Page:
Pointe Blank: Targeting Foot Trauma in Ballet Dancers
Posted by Pamela S on Thursday, January 26th, 2012
Starting en pointe too early can lead to foot deformities. The bones in the feet are still growing before puberty. By 12 years of age, most girls are ready to stand on their toes, after approval from a Podiatrist. We only see the beauty of the dance. Ballet dancers suffer for their art, and their feet take the most abuse. Injuries and conditions such as these, are common:
- Corns, which can ulcerate
- Thickening or ingrown toenails, torn or ripped off toenails
- Fungal infections
- Sprains, tendonitis and fractures<
- Cuts and bruises
- (Plantar fasciitis) Dancer’s heel
- Hallux limitus and rigidus, affecting the toe joints and movement
- Hammer toes
Like other athletes, classical ballet dancers have a “best-before” date stamped on their careers. Most retire before 40 years of age. Rudolph Nureyev and Margot Fonteyn are one exception; Fonteyn was 69 and Nureyev 50 years of age, when they performed their last dance together in 1988.
The legacy of the dance is lingering pain, arthritis and other foot problems. Ballet is a tough mistress. When dancers are not dancing, they are caring for their shoes and feet.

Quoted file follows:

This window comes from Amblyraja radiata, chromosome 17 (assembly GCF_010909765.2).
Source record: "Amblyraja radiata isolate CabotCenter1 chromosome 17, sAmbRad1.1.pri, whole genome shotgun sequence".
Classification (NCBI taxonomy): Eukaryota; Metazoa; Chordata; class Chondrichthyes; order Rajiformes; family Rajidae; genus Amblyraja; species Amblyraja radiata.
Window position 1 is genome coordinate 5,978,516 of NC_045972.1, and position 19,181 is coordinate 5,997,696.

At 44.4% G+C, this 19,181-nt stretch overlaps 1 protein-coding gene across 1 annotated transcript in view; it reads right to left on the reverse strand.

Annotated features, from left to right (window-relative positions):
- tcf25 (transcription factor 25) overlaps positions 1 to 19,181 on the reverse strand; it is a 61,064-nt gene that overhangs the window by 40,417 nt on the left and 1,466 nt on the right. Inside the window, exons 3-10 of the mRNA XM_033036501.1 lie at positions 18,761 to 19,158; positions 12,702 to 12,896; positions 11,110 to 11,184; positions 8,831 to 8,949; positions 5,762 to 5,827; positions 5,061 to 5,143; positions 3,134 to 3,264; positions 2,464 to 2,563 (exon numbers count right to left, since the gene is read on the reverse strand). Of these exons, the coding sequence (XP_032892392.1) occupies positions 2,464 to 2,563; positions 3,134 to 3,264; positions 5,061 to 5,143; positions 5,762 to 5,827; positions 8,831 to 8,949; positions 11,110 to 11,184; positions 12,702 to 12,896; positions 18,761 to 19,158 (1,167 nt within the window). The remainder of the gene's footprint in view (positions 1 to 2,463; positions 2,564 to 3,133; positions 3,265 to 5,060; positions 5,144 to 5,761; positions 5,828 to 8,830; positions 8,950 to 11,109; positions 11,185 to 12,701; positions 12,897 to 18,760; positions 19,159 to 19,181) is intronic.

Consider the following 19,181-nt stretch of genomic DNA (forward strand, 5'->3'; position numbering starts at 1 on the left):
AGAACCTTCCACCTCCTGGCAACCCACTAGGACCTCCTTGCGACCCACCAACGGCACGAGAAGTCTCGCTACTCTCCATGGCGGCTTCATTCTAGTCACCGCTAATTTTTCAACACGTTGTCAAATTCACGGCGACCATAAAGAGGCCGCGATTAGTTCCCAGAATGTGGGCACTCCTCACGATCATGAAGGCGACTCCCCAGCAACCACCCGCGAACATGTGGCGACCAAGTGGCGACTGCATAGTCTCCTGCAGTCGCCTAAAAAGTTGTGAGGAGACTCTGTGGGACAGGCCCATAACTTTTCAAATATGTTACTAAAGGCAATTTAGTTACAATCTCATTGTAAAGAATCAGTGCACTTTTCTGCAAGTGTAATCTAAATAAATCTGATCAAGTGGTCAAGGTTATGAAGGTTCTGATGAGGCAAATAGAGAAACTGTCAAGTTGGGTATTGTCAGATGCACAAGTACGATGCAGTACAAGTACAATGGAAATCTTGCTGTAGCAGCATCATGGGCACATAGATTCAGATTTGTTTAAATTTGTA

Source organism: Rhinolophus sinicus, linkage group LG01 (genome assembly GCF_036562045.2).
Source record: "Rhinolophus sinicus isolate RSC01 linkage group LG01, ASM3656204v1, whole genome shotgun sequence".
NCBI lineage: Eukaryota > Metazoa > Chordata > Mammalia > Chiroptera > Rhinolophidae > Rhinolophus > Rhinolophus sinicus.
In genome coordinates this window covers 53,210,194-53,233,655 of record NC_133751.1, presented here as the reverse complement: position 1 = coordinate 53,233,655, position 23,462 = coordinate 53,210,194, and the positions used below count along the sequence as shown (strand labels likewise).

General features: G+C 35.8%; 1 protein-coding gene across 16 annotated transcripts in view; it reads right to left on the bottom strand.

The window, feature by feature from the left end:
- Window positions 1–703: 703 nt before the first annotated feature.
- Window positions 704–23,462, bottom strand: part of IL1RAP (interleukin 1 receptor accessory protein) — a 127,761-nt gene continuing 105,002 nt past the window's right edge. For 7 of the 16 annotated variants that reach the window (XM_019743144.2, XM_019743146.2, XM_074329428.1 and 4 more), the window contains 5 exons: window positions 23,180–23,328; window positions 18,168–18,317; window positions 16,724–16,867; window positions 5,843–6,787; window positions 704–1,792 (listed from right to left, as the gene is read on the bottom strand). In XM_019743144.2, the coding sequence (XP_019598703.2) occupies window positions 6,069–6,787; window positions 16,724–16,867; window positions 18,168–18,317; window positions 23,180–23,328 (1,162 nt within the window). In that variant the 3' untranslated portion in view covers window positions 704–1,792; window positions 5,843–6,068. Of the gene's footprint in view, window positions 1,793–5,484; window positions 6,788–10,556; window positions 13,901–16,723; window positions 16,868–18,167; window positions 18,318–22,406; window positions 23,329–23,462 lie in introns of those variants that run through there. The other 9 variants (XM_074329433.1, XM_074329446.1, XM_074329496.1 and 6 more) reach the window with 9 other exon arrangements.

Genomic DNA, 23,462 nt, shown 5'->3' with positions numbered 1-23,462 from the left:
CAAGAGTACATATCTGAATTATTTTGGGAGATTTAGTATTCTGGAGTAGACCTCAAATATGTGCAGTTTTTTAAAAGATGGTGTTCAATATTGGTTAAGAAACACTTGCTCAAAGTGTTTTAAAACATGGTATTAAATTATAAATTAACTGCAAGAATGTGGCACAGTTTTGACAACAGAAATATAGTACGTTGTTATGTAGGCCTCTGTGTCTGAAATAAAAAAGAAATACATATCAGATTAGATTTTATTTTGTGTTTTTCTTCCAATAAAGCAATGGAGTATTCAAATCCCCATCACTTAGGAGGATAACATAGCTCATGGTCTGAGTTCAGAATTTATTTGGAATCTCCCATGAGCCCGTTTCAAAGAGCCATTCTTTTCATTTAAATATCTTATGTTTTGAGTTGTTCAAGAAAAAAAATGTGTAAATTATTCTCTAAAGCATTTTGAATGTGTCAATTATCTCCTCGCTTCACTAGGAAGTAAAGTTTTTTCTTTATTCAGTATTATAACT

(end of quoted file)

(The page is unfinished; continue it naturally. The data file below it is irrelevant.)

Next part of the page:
Well fitted pointe shoes are a great preventative measure, but injuries can occur anytime. Ballerinas pad their pointe shoes with lamb’s wool, gel or foam toe pads. They tape their toes with sports tape. This helps prevent blisters. Dancers keep their toenails cut to the quick, to prevent tears and ingrown nails. Corns, tough skin, and calluses are a normal condition and the hardened skin is less likely to bruise and bleed. Ankle sprains are usually treated by RICE – rest, ice,compression, elevation.
Male dancers, such as Mikhail Baryshnikov and Rudolf Nureyev, are not immune from foot problems. While men don’t usually dance en pointe, they put more weight and stress on their feet, jumping, and lifting ballerinas.
Dancers often have to undergo surgery to repair fractures, correct bunions, and arthritic joint conditions such as Hallux Limitus.
Ballet dancers form a special bond with their Podiatrists. They work together so that we can enjoy the art of Ballet. A Podiatrist specializing in sports and dance medicine, such as the doctors at the The Center For Podiatric Care And Sports Medicine, treat dancers during and after their career, to help them function and remain free of pain.
If you have any foot problems or pain, contact The Center for Podiatric Care and Sports Medicine. Dr. Josef J. Geldwert, Dr. Katherine Lai, Dr. Ryan Minara and Dr. Mariola Rivera have helped thousands of people get back on their feet. Unfortunately, we cannot give diagnoses or treatment advice online. Please make an appointment to see us if you live in the NY metropolitan area or seek out a podiatrist in your area.